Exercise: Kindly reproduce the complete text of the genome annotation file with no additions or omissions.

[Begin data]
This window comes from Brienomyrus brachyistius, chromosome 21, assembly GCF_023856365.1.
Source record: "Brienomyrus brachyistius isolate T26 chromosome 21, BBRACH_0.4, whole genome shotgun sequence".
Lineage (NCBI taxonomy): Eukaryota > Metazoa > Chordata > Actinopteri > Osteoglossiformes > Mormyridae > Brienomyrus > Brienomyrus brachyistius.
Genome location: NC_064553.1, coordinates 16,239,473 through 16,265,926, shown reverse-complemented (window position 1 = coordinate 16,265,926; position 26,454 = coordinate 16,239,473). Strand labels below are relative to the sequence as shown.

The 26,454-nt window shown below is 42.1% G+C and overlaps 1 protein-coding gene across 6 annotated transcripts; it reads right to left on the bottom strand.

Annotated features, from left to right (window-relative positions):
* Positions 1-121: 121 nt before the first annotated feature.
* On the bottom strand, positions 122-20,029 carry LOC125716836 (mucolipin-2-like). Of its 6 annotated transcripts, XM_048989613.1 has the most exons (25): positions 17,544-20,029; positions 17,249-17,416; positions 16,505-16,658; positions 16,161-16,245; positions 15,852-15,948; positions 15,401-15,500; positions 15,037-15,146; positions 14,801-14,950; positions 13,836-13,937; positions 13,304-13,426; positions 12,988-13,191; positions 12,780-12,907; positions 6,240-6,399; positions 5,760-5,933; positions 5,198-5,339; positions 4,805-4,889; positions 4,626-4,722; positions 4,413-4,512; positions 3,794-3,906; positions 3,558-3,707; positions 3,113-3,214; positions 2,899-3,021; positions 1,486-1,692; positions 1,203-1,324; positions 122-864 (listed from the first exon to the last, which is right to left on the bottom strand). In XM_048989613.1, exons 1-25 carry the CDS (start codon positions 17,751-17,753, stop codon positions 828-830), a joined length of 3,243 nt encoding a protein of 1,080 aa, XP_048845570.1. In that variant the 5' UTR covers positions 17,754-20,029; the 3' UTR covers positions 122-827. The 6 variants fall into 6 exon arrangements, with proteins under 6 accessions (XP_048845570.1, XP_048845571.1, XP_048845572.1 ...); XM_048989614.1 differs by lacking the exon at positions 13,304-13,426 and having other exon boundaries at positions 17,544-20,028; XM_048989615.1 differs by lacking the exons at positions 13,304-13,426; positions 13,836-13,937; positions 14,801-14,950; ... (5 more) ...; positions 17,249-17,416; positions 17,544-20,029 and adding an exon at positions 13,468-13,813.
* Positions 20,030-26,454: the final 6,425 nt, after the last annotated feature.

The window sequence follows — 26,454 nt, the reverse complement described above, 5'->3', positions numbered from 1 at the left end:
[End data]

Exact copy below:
This window comes from Brienomyrus brachyistius, chromosome 21, assembly GCF_023856365.1.
Source record: "Brienomyrus brachyistius isolate T26 chromosome 21, BBRACH_0.4, whole genome shotgun sequence".
Lineage (NCBI taxonomy): Eukaryota > Metazoa > Chordata > Actinopteri > Osteoglossiformes > Mormyridae > Brienomyrus > Brienomyrus brachyistius.
Genome location: NC_064553.1, coordinates 16,239,473 through 16,265,926, shown reverse-complemented (window position 1 = coordinate 16,265,926; position 26,454 = coordinate 16,239,473). Strand labels below are relative to the sequence as shown.

The 26,454-nt window shown below is 42.1% G+C and overlaps 1 protein-coding gene across 6 annotated transcripts; it reads right to left on the bottom strand.

Annotated features, from left to right (window-relative positions):
* Positions 1-121: 121 nt before the first annotated feature.
* On the bottom strand, positions 122-20,029 carry LOC125716836 (mucolipin-2-like). Of its 6 annotated transcripts, XM_048989613.1 has the most exons (25): positions 17,544-20,029; positions 17,249-17,416; positions 16,505-16,658; positions 16,161-16,245; positions 15,852-15,948; positions 15,401-15,500; positions 15,037-15,146; positions 14,801-14,950; positions 13,836-13,937; positions 13,304-13,426; positions 12,988-13,191; positions 12,780-12,907; positions 6,240-6,399; positions 5,760-5,933; positions 5,198-5,339; positions 4,805-4,889; positions 4,626-4,722; positions 4,413-4,512; positions 3,794-3,906; positions 3,558-3,707; positions 3,113-3,214; positions 2,899-3,021; positions 1,486-1,692; positions 1,203-1,324; positions 122-864 (listed from the first exon to the last, which is right to left on the bottom strand). In XM_048989613.1, exons 1-25 carry the CDS (start codon positions 17,751-17,753, stop codon positions 828-830), a joined length of 3,243 nt encoding a protein of 1,080 aa, XP_048845570.1. In that variant the 5' UTR covers positions 17,754-20,029; the 3' UTR covers positions 122-827. The 6 variants fall into 6 exon arrangements, with proteins under 6 accessions (XP_048845570.1, XP_048845571.1, XP_048845572.1 ...); XM_048989614.1 differs by lacking the exon at positions 13,304-13,426 and having other exon boundaries at positions 17,544-20,028; XM_048989615.1 differs by lacking the exons at positions 13,304-13,426; positions 13,836-13,937; positions 14,801-14,950; ... (5 more) ...; positions 17,249-17,416; positions 17,544-20,029 and adding an exon at positions 13,468-13,813.
* Positions 20,030-26,454: the final 6,425 nt, after the last annotated feature.

The window sequence follows — 26,454 nt, the reverse complement described above, 5'->3', positions numbered from 1 at the left end: